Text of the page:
Pollack: A look back at 2019



& Company


December 23, 2019

The Monday Morning Quarterback 

A quick analysis of important economic data released over the last week

There was very little economic news last week and there will be little this week either mainly due to the timing of the holidays this year. New orders for durable goods were down mainly due to slower aircraft orders. Much of this seems to be related to the Boeing 737 Max mess. Other than that, orders (excluding transportation) were weak but still slightly up for the month and from a year ago. Mortgage rates were flat. And new home sales were up modestly from an October number that had been revised downward but was up significantly from a year ago. And in Arizona, lodging performance continued to improve.

That was about it. So, rather than skip the week, we thought we’d do a year in review and give you a quick rundown on what 2020 may hold.

Here are the facts. So far this year (11 months of data are currently available) national employment is up 1.6% or almost 2,348,000 jobs. The biggest employment winners (in percentage terms) are natural resources and mining, construction, educational and health services, leisure and hospitality and professional and business services. The unemployment rate is at a 50-year low. Real GDP is up 2.3% year-to-date after gains of 2.9% last year and 2.4% in 2017. Personal consumption expenditures (consumers account for almost 70% of economic activity) lead the way with a 2.6% gain year to date.

Federal spending is growing at almost twice the rate of inflation while state and local spending is growing at modestly less than the rate of inflation. Inflation, at around 2%, remains under control. And wage growth, while expanding at about 3.1%, still seems under control given the rate of unemployment and the amazing growth of employment given where we are in the cycle. And as of the close Friday, the S&P 500 was up 29.2% for the year. While clearly not sustainable, it’s the best performance in years. Enjoy the glow.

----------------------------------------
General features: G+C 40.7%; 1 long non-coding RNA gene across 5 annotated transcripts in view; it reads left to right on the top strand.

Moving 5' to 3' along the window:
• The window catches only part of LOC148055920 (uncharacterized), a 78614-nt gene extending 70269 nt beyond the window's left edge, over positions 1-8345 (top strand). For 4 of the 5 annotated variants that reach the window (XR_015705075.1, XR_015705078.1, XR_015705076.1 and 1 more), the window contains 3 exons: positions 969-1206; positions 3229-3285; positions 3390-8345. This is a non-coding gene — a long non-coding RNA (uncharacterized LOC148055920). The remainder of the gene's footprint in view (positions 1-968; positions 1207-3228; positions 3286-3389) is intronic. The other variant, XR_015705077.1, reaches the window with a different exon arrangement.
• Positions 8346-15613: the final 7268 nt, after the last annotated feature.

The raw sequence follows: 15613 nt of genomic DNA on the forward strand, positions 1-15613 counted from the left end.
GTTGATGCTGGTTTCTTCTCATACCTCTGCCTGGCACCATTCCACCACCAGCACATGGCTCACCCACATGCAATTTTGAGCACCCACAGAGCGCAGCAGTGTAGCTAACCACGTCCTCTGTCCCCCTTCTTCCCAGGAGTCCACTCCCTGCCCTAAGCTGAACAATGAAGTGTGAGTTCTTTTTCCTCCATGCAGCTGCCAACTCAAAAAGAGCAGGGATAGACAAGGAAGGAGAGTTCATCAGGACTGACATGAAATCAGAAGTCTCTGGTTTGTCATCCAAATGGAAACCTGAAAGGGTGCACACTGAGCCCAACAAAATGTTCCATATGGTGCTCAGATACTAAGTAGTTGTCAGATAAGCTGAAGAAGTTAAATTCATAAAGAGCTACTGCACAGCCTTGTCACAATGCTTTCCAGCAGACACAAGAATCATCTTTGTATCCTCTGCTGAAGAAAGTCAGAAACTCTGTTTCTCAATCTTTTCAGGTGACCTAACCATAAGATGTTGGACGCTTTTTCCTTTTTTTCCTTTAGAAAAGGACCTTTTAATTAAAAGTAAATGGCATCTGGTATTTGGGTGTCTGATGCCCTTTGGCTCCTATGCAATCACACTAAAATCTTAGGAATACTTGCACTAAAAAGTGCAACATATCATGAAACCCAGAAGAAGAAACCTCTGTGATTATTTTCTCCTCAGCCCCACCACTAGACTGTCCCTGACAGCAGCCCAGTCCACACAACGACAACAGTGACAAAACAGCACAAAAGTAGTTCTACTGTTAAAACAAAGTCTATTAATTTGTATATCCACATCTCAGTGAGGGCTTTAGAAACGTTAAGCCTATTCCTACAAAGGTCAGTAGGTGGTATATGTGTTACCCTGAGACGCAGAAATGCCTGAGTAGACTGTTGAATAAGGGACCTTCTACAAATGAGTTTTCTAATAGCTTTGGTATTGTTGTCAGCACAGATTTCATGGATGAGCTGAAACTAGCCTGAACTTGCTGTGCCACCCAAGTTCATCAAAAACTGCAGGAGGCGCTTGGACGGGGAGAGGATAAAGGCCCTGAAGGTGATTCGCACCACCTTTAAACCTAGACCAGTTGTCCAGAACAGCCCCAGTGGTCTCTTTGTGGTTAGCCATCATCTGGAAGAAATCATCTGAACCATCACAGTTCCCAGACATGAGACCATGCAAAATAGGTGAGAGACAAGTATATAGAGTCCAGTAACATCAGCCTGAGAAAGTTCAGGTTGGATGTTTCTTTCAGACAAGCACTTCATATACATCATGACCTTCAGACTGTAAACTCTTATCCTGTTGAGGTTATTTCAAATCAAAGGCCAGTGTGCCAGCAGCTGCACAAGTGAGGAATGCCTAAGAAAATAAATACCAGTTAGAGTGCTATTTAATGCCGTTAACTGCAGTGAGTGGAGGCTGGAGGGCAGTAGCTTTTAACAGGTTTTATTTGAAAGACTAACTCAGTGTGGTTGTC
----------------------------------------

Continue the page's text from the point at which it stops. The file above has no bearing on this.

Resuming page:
In Arizona, year-to-date employment is up 2.6% compared to 2.8% last year and 2.5% in 2017. Construction, manufacturing, and educational and health services led the way. In Greater Phoenix, employment is up 2.9% year-to-date and has created 82.3% of all the jobs created in the state so far in 2019. In 2018, Greater Phoenix employment grew by 3.3% and in 2017, it grew by 3.0%. So while the rate of growth is growing at slightly lower levels, the absolute numbers are very good.

By the way, Greater Phoenix is 3rd out of the 36 major employment markets in the U.S. in terms of percentage growth. Tucson so far this year is up 1.9% compared to 1.2% in 2018 and 1.3% in 2017. It accounted for 9.7% of the jobs created in the state year to date. And the new housing market is on fire with large gains in new permits over the last few months. Demographically, demand for housing of all types should remain strong in the new year. Thus, the local outlook, while calling for modestly slower growth, looks very good going into 2020.

Going into 2020, the national economic outlook is actually brighter than it was six months ago. Gone is the negatively sloped yield curve, the threat of a trade war, government shutdowns, significant worries about the housing market and the fear of a near term recession. Consumers (again: 70% of economic activity) seem to be in good shape as jobs are plentiful, real incomes are increasing (especially for the lower half of the income spectrum and blue collar workers) and, with the possible exception of student loan debt, are in good financial shape.

Business investment is slow but that will change if consumers continue to shop. By the way, it appears that 2019 had a strong holiday retail sales season. This was especially true of goods purchased on the internet which surveys suggest were up 18% over 2018. Department stores lagged, though, with sales slightly down from a year ago. All this is true despite this being the longest recovery/expansion in U.S. history. So, while real GDP will probably be slower in 2020 than in 2019, the coming year is likely to be one of continued growth. This is not to say we are not without problems. It is simply saying that those problems are not likely to keep 2020 from being a modestly slower yet respectable year for the economy. While a recession is possible, at this point it appears to be a low possibility event. That’s good news.

We at Elliott D. Pollack & Company wish you the best for 2020. May you enjoy a wonderful year. Indeed, we hope that our outlook for the New Year is 2020. (What? You don’t like puns?)

About EDPCo

Elliott D. Pollack & Company (EDPCo) offers a broad range of economic and real estate consulting services backed by one of the most comprehensive databases found in the nation. This information makes it possible for the firm to conduct economic forecasting, develop economic impact studies and prepare demographic analyses and forecasts. Econometric modeling and economic development analysis and planning are also part of our capabilities. EDPCo staff includes professionals with backgrounds in economics, urban planning, financial analysis, real estate development and government. These professionals serve a broad client base of both public and private sector entities that range from school districts and utility companies to law firms and real estate developers.  

For more information, contact –

Elliott D. Pollack & company
7505 East Sixth Avenue, Suite 100
Scottsdale, Arizona 85251

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